"Buenos dias", "buenas noches" -- this was the first words in a foreign language I heard in my life, as a three-year old boy growing up in developing post-war Western Germany, where the first gastarbeiters had arrived from Spain. Fascinated by the strange sounds, I tried to get to know some more languages, the only opportunity being TV courses of English and French -- there was no foreign language education for pre-teen school children in Germany yet in those days. Read more
To find some answers Tim Machan explores the language's present and past, and looks ahead to its futures among the one and a half billion people who speak it. His search is fascinating and important, for definitions of English have influenced education and law in many countries and helped shape the identities of those who live in them.
This volume provides a new perspective on the evolution of the special language of medicine, based on the electronic corpus of Early Modern English Medical Texts, containing over two million words of medical writing from 1500 to 1700.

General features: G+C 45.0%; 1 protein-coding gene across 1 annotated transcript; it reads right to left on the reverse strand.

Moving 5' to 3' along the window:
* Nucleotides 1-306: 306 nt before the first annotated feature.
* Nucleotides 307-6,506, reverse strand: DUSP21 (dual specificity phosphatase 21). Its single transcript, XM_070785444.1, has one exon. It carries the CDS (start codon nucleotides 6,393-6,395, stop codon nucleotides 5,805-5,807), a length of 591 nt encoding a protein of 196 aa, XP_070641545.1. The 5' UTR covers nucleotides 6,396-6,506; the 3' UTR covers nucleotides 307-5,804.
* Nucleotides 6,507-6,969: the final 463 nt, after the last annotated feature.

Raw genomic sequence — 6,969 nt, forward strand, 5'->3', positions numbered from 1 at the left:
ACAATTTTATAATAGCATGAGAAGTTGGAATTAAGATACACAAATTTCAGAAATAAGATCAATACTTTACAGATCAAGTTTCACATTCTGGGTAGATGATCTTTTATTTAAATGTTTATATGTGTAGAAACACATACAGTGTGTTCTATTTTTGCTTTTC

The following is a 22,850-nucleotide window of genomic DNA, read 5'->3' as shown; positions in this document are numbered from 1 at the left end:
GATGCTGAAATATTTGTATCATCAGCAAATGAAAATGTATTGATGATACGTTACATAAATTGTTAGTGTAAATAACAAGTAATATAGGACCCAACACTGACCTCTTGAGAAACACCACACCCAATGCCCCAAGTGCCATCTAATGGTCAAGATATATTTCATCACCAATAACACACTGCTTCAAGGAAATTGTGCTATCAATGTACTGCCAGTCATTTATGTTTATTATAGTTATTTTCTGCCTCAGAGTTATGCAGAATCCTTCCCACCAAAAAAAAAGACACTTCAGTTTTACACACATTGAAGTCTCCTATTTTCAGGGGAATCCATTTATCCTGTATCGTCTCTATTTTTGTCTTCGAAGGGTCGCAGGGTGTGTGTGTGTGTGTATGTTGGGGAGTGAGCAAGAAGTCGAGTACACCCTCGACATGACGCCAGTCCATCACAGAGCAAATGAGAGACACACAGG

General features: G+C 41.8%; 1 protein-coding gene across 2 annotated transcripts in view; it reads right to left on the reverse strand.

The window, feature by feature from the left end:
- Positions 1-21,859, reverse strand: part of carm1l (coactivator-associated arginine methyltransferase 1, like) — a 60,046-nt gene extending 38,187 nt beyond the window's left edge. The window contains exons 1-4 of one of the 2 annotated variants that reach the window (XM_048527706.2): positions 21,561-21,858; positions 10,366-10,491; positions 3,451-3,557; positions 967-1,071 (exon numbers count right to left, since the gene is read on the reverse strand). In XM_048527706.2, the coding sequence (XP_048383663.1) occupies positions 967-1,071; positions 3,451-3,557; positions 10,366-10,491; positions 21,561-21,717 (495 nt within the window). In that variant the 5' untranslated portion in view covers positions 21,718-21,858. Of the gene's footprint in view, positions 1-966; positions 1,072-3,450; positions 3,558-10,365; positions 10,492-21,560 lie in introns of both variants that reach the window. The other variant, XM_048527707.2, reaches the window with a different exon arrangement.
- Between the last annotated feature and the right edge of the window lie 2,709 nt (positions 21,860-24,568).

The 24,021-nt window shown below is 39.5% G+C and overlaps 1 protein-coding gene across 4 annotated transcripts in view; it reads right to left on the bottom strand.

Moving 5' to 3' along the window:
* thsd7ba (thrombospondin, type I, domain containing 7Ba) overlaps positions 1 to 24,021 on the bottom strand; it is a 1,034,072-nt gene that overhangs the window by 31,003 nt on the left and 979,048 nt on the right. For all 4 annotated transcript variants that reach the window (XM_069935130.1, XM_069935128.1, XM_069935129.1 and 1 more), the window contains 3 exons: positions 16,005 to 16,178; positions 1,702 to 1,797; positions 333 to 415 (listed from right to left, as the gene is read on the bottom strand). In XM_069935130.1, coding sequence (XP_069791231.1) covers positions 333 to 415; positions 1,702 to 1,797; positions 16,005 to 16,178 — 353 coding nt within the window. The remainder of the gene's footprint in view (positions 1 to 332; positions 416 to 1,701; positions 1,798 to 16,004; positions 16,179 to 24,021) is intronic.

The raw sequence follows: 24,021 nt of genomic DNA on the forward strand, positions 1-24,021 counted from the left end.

A Typology of Verbal Derivation in Ethiopian Afro-Asiatic Languages
The general objective of this thesis is to determine a typology of verbal
derivation in Ethiopian Afro-Asiatic languages. As a starting point I
analyse the major verbal derivations of causative, middle and passive of
Oromo, Amharic and Shakkinoono. These three languages serve as
representatives of respectively the Cushitic, Semitic and Omotic
Afroasiatic subfamilies that are present in Ethiopia. These languages have
been chosen because the author has deeper knowledge of them, as a speaker
and a researcher. The analysis of the syntax and semantics of the causative
in Oromo and Amharic reveals interesting issues such as intransitive
causatives and impersonal causatives. Oromo is particularly rich in
multiple causative structures and these are analysed in depth. Shakkinoono
(and closely related Kafinoonoo) pose some challenges to a descriptive
analysis in that thematic stem final vowels have to be distinguished from
formely identical causative and middle/passive suffixes. The middle and
passive are separate morphemes in Oromo, and Cushitic languages in general,
but indistinguishable in Amharic (and Semitic) and Shakkinoono (and Omotic).
The meaning ranges of the middle are considered in the three languages.
Passives can be made of both patient and agent oriented intransitive verbs
which is cross-linguistically rare. The semantics of such impersonal
passives are discussed.
This study should be of interest to linguists working on Afro-Asiatic
languages, to typologists and to syntacticians particularly those working
on argument structure.